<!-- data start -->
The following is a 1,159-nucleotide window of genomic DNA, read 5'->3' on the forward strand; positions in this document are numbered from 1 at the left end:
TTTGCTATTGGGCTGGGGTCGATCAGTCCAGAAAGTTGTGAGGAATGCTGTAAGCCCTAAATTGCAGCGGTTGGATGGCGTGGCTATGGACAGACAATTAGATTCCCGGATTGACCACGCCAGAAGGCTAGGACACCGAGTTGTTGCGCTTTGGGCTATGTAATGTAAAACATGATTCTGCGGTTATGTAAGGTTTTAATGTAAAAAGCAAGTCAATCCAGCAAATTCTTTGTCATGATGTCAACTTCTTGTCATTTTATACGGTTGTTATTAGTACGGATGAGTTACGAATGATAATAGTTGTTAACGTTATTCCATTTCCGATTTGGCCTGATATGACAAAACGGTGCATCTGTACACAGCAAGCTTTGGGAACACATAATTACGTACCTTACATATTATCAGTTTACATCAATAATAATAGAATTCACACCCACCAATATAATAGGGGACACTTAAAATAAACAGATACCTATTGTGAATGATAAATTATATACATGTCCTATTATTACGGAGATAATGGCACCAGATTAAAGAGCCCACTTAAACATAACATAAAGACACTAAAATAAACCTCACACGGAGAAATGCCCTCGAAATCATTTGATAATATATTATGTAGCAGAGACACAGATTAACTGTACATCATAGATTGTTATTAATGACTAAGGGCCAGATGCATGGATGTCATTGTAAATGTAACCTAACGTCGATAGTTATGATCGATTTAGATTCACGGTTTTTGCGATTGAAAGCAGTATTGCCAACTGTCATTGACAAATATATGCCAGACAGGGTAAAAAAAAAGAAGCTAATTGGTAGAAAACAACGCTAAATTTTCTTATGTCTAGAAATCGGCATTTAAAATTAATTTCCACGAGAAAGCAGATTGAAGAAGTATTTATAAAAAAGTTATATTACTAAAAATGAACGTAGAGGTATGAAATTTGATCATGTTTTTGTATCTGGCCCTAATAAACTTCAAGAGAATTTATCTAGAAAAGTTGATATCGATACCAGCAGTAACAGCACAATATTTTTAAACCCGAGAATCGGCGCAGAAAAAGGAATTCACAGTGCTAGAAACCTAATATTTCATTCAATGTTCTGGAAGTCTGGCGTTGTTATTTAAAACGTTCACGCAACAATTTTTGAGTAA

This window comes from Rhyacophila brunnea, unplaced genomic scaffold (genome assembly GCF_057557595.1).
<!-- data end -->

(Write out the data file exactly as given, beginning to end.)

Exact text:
The following is a 1,159-nucleotide window of genomic DNA, read 5'->3' on the forward strand; positions in this document are numbered from 1 at the left end:
TTTGCTATTGGGCTGGGGTCGATCAGTCCAGAAAGTTGTGAGGAATGCTGTAAGCCCTAAATTGCAGCGGTTGGATGGCGTGGCTATGGACAGACAATTAGATTCCCGGATTGACCACGCCAGAAGGCTAGGACACCGAGTTGTTGCGCTTTGGGCTATGTAATGTAAAACATGATTCTGCGGTTATGTAAGGTTTTAATGTAAAAAGCAAGTCAATCCAGCAAATTCTTTGTCATGATGTCAACTTCTTGTCATTTTATACGGTTGTTATTAGTACGGATGAGTTACGAATGATAATAGTTGTTAACGTTATTCCATTTCCGATTTGGCCTGATATGACAAAACGGTGCATCTGTACACAGCAAGCTTTGGGAACACATAATTACGTACCTTACATATTATCAGTTTACATCAATAATAATAGAATTCACACCCACCAATATAATAGGGGACACTTAAAATAAACAGATACCTATTGTGAATGATAAATTATATACATGTCCTATTATTACGGAGATAATGGCACCAGATTAAAGAGCCCACTTAAACATAACATAAAGACACTAAAATAAACCTCACACGGAGAAATGCCCTCGAAATCATTTGATAATATATTATGTAGCAGAGACACAGATTAACTGTACATCATAGATTGTTATTAATGACTAAGGGCCAGATGCATGGATGTCATTGTAAATGTAACCTAACGTCGATAGTTATGATCGATTTAGATTCACGGTTTTTGCGATTGAAAGCAGTATTGCCAACTGTCATTGACAAATATATGCCAGACAGGGTAAAAAAAAAGAAGCTAATTGGTAGAAAACAACGCTAAATTTTCTTATGTCTAGAAATCGGCATTTAAAATTAATTTCCACGAGAAAGCAGATTGAAGAAGTATTTATAAAAAAGTTATATTACTAAAAATGAACGTAGAGGTATGAAATTTGATCATGTTTTTGTATCTGGCCCTAATAAACTTCAAGAGAATTTATCTAGAAAAGTTGATATCGATACCAGCAGTAACAGCACAATATTTTTAAACCCGAGAATCGGCGCAGAAAAAGGAATTCACAGTGCTAGAAACCTAATATTTCATTCAATGTTCTGGAAGTCTGGCGTTGTTATTTAAAACGTTCACGCAACAATTTTTGAGTAA

This window comes from Rhyacophila brunnea, unplaced genomic scaffold (genome assembly GCF_057557595.1).